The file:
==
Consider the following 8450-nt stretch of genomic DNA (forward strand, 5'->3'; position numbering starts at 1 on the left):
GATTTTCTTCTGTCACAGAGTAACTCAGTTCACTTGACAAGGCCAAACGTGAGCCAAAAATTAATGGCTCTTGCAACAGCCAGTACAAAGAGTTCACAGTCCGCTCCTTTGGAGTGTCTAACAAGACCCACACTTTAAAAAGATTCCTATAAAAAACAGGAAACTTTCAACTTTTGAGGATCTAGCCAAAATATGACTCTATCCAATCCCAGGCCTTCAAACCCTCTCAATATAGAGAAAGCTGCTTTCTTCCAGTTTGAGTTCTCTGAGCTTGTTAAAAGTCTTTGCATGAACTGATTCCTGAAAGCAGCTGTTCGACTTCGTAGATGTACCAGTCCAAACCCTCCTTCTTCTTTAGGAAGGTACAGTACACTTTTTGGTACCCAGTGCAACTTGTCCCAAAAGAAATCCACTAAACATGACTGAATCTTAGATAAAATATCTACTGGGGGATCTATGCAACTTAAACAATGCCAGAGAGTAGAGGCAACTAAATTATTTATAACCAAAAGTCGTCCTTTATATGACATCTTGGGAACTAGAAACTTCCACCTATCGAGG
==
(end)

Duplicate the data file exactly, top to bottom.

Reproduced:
Consider the following 8450-nt stretch of genomic DNA (forward strand, 5'->3'; position numbering starts at 1 on the left):
GATTTTCTTCTGTCACAGAGTAACTCAGTTCACTTGACAAGGCCAAACGTGAGCCAAAAATTAATGGCTCTTGCAACAGCCAGTACAAAGAGTTCACAGTCCGCTCCTTTGGAGTGTCTAACAAGACCCACACTTTAAAAAGATTCCTATAAAAAACAGGAAACTTTCAACTTTTGAGGATCTAGCCAAAATATGACTCTATCCAATCCCAGGCCTTCAAACCCTCTCAATATAGAGAAAGCTGCTTTCTTCCAGTTTGAGTTCTCTGAGCTTGTTAAAAGTCTTTGCATGAACTGATTCCTGAAAGCAGCTGTTCGACTTCGTAGATGTACCAGTCCAAACCCTCCTTCTTCTTTAGGAAGGTACAGTACACTTTTTGGTACCCAGTGCAACTTGTCCCAAAAGAAATCCACTAAACATGACTGAATCTTAGATAAAATATCTACTGGGGGATCTATGCAACTTAAACAATGCCAGAGAGTAGAGGCAACTAAATTATTTATAACCAAAAGTCGTCCTTTATATGACATCTTGGGAACTAGAAACTTCCACCTATCGAGG